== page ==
PARLIAMENT is headed for another indefinite closure after Deputy Prime Minister Monyane Moleleki on Friday moved a motion for a sine die (indefinite) adjournment of the House.
The motion for the indefinite closure was due to have been moved tomorrow under notice number 205.
However, Qalabane legislator, Motlalentoa Letsosa of the Democratic Congress (DC), on Friday said the decision to adjourn the house tomorrow had been withheld to make way for discussions on the revised wool and mohair regulation.
Mr Letsosa said Small Business Development, Cooperatives and Marketing minister, Chalane Phori, will tomorrow present the amended wool and mohair regulations as proposed by the parliamentary ad hoc committee established to investigate the problems in the wool and mohair sector.
The parliamentary ad hoc committee, comprising of 17 legislators drawn from the governing parties and the opposition, found that the wool and mohair regulations of 2018 had impoverished thousands of Basotho and called on the government to immediately repeal the controversial regulations.
The ad hoc committee also urged the government to ensure that all farmers are paid their dues for the wool and mohair they delivered to the Lesotho Wool Centre (LWC).
From May 2018 when the regulations were gazetted until August 2019, farmers could only sell their produce through the LWC in Thaba Bosiu which enjoyed a monopoly in the wool and mohair industry.
The farmers bitterly opposed the regulations and in June 2019 they staged what they called the “mother of all demonstrations” in Maseru to force the government to repeal the regulations and allow them to sell their produce via South African brokers, BKB, as they had done for 44 years until last year when the new laws were passed.
The embattled government responded by adopting opposition Lesotho Congress for Democracy leader, Mothetjoa Metsing’s motion for the establishment of a parliamentary committee to investigate the state of the wool and mohair industry as part of efforts to address the farmers’ grievances.
The resolution to amend rather than repeal the regulations was reached after Home Affairs Deputy Minister, Machesetsa Mofomobe, advised that repealing the law would worsen the farmers’ plight as they would have to wait longer for the government to come up with new regulations.
Mr Mofomobe argued that farmers were already frustrated with the slow payments and they were stuck with more produce which they cannot sell.
The amended regulations were meant to have been discussed on Thursday but Mr Phori was a no show resulting in a nasty brawl in the House that left some legislators injured.
And Mr Letsosa on Friday said Mr Phori is now expected to bring the amended regulations to parliament tomorrow.
“The revised wool and mohair regulations are scheduled to be discussed on Monday which would have been the day for the sine die adjournment as per the notice paper. A consensus to postpone the sine die adjournment was reached by the speaker (Sephiri Motanyane) and political party leaders in a meeting on Friday,” Mr Letsosa said.
It is not clear when Mr Moleleki’s motion would be moved, after the discussions on the wool and mohair issue, and why it is sine die.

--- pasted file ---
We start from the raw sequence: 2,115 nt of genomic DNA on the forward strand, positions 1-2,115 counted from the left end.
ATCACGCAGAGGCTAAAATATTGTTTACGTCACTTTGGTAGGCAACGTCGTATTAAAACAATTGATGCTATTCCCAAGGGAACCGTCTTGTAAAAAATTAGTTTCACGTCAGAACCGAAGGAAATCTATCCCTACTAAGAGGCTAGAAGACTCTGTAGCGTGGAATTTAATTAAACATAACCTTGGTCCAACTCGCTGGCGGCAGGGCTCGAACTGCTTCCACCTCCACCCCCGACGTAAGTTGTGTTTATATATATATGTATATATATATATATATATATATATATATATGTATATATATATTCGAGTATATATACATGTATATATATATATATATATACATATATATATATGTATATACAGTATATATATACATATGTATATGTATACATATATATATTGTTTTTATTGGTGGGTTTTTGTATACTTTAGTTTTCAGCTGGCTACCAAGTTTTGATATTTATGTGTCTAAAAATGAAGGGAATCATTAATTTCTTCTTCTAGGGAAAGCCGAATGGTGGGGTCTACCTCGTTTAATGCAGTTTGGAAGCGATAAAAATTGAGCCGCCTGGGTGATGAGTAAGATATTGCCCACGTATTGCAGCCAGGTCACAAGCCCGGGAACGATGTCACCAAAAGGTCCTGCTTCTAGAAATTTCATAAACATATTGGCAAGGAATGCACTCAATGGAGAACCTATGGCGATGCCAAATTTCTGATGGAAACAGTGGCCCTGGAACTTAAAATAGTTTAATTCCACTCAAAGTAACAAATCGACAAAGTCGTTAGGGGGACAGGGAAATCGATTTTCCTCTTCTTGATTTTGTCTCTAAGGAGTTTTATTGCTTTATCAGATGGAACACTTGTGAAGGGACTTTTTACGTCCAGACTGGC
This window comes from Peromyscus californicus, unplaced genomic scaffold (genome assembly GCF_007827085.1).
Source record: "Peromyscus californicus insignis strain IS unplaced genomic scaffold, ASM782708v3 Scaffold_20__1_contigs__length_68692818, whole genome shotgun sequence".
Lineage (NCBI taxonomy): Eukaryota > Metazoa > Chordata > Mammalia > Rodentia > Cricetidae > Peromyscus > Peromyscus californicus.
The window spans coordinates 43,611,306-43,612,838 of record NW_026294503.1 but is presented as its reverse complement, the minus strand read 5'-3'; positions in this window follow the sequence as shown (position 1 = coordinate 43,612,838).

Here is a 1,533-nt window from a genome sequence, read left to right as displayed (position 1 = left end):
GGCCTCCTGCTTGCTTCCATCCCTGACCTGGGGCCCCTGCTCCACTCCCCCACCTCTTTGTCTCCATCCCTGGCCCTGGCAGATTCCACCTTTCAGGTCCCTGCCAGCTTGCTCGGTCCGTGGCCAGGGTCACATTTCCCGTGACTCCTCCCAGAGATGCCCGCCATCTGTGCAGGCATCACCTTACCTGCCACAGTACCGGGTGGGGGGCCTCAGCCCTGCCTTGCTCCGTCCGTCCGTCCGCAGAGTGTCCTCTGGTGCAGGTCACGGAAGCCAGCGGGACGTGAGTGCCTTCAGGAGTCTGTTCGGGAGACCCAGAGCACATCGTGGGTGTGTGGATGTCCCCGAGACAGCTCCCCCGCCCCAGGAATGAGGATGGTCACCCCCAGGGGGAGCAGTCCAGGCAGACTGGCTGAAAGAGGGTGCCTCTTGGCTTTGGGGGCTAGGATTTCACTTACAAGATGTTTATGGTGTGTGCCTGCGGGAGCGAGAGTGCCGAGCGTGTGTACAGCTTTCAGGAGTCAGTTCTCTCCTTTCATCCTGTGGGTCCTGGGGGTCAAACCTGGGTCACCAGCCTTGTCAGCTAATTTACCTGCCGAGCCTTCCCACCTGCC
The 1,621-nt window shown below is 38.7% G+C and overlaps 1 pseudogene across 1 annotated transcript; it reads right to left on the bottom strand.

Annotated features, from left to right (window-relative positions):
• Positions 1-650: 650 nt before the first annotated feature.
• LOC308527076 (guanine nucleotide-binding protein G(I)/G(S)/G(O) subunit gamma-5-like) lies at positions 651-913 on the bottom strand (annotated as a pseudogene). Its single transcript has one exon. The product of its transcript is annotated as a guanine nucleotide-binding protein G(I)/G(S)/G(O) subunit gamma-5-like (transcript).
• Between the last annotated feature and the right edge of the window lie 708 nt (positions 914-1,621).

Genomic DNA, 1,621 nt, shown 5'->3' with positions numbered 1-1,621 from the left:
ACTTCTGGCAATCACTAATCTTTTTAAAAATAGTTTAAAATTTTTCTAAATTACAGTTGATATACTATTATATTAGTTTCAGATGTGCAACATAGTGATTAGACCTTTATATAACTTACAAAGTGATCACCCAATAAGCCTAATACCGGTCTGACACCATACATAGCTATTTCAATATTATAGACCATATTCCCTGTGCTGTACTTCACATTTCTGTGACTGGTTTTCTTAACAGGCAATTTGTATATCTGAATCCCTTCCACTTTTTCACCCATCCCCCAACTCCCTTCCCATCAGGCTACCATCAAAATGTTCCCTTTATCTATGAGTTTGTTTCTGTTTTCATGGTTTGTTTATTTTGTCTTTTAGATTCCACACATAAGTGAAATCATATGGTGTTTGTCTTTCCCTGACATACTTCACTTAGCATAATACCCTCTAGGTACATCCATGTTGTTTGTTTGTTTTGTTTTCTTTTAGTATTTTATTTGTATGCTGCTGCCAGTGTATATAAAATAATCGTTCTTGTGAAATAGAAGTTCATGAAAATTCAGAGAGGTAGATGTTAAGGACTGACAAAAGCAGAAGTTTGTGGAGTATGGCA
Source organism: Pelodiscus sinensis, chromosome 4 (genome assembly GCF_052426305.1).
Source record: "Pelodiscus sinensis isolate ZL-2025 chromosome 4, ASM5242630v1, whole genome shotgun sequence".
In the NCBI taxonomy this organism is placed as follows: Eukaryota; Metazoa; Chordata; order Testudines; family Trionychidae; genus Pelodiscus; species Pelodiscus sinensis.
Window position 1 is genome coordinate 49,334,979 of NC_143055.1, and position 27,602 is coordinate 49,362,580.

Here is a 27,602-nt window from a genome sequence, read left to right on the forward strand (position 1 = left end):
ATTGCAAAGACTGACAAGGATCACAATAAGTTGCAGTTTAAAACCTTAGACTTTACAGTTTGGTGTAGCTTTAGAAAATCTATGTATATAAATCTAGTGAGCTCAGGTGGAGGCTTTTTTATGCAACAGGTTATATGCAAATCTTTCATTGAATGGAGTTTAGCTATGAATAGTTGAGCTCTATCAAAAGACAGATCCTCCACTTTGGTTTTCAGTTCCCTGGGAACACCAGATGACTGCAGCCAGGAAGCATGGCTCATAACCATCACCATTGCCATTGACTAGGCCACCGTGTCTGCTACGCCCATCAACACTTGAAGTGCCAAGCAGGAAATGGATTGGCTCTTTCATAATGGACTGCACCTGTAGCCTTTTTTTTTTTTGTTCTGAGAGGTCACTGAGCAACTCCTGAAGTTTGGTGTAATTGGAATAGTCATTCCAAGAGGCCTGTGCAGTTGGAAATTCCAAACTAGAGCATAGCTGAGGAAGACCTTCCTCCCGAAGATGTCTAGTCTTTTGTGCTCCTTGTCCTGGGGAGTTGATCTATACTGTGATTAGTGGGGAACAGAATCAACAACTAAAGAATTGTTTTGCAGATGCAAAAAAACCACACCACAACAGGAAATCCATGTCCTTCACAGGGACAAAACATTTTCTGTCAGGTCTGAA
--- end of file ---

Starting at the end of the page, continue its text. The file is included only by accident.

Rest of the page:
Speaker of Parliament Sephiri Motanyane yesterday suggested that while the business committee was yet to communicate the date for the adjournment, it was already time for the summer break.
Mr Motanyane could however, not comment on why it would be a sine die adjournment.
“The adjournment of the house is handled by the business committee and it has not yet set the dates for the next break. However, we are already within the time for a summer break,” Mr Motanyane said.
If the sine die adjournment passes, this would be the second time this year that the house would be closing indefinitely after it was again closed in June this year following a motion of no confidence against Prime Minister Thomas Thabane.
The no confidence motion was originally filed in June 2019 by Motebang Koma, the ABC’s Koro-Koro constituency legislator and it was seconded by the DC’s Mr Letsosa. The motion was moved as a split in the ABC ravaged the party and a faction loyal to deputy leader Nqosa Mahao moved to oust Dr Thabane.
Much to the chagrin of the pro-Mahao legislators and their opposition allies, parliament had then been indefinitely adjourned since June, without a vote on the motion.
Mr Motanyane threw out the no confidence motion last week on the grounds that it did not have “any basis in both the constitution and in the practice of parliament”. This despite a legal opinion from Attorney General Haae Phoofolo’s advising the Speaker that the no confidence motion had essentially been properly filed. The Mahao faction had been within their rights to file the motion as any MP was entitled to file any motion of their choice without any let or hindrance. That was in fact the very essence of democracy, Advocate Phoofolo had advised.
Under normal circumstances, when Parliament adjourns for the summer break, it should have a clear date of return and this is never done sine die. If parliament is adjourned indefinitely again, it can only raise more worries that its all about frustrating the no confidence motion.
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